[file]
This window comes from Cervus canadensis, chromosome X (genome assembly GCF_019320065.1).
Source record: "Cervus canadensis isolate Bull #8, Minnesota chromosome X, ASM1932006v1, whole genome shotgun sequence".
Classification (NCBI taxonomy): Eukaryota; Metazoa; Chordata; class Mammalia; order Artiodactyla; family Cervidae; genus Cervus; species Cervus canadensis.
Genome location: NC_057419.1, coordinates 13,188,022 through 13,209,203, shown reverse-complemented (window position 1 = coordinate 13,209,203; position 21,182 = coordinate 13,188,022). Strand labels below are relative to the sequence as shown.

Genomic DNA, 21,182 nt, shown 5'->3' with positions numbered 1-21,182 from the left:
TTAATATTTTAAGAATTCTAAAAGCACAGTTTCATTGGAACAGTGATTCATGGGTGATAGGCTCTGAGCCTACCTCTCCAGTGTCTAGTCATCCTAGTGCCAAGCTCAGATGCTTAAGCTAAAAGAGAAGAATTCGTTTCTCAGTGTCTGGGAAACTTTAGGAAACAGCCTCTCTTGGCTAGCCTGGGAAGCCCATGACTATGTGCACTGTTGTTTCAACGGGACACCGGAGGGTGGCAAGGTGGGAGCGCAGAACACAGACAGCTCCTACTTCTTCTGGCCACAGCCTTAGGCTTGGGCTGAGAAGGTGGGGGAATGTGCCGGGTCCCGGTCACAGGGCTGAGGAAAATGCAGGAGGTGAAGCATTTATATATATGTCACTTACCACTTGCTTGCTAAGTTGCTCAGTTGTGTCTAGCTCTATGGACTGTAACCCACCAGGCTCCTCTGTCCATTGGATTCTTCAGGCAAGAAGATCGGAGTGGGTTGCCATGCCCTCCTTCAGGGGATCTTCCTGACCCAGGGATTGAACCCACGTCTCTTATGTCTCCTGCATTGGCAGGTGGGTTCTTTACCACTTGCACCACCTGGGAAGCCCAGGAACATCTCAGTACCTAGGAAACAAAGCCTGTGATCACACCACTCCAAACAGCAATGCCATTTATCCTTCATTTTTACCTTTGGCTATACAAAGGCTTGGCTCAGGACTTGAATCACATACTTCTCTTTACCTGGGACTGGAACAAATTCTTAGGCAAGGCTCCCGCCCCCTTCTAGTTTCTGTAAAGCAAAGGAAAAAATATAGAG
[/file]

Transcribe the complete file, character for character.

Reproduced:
This window comes from Cervus canadensis, chromosome X (genome assembly GCF_019320065.1).
Source record: "Cervus canadensis isolate Bull #8, Minnesota chromosome X, ASM1932006v1, whole genome shotgun sequence".
Classification (NCBI taxonomy): Eukaryota; Metazoa; Chordata; class Mammalia; order Artiodactyla; family Cervidae; genus Cervus; species Cervus canadensis.
Genome location: NC_057419.1, coordinates 13,188,022 through 13,209,203, shown reverse-complemented (window position 1 = coordinate 13,209,203; position 21,182 = coordinate 13,188,022). Strand labels below are relative to the sequence as shown.

Genomic DNA, 21,182 nt, shown 5'->3' with positions numbered 1-21,182 from the left:
TTAATATTTTAAGAATTCTAAAAGCACAGTTTCATTGGAACAGTGATTCATGGGTGATAGGCTCTGAGCCTACCTCTCCAGTGTCTAGTCATCCTAGTGCCAAGCTCAGATGCTTAAGCTAAAAGAGAAGAATTCGTTTCTCAGTGTCTGGGAAACTTTAGGAAACAGCCTCTCTTGGCTAGCCTGGGAAGCCCATGACTATGTGCACTGTTGTTTCAACGGGACACCGGAGGGTGGCAAGGTGGGAGCGCAGAACACAGACAGCTCCTACTTCTTCTGGCCACAGCCTTAGGCTTGGGCTGAGAAGGTGGGGGAATGTGCCGGGTCCCGGTCACAGGGCTGAGGAAAATGCAGGAGGTGAAGCATTTATATATATGTCACTTACCACTTGCTTGCTAAGTTGCTCAGTTGTGTCTAGCTCTATGGACTGTAACCCACCAGGCTCCTCTGTCCATTGGATTCTTCAGGCAAGAAGATCGGAGTGGGTTGCCATGCCCTCCTTCAGGGGATCTTCCTGACCCAGGGATTGAACCCACGTCTCTTATGTCTCCTGCATTGGCAGGTGGGTTCTTTACCACTTGCACCACCTGGGAAGCCCAGGAACATCTCAGTACCTAGGAAACAAAGCCTGTGATCACACCACTCCAAACAGCAATGCCATTTATCCTTCATTTTTACCTTTGGCTATACAAAGGCTTGGCTCAGGACTTGAATCACATACTTCTCTTTACCTGGGACTGGAACAAATTCTTAGGCAAGGCTCCCGCCCCCTTCTAGTTTCTGTAAAGCAAAGGAAAAAATATAGAG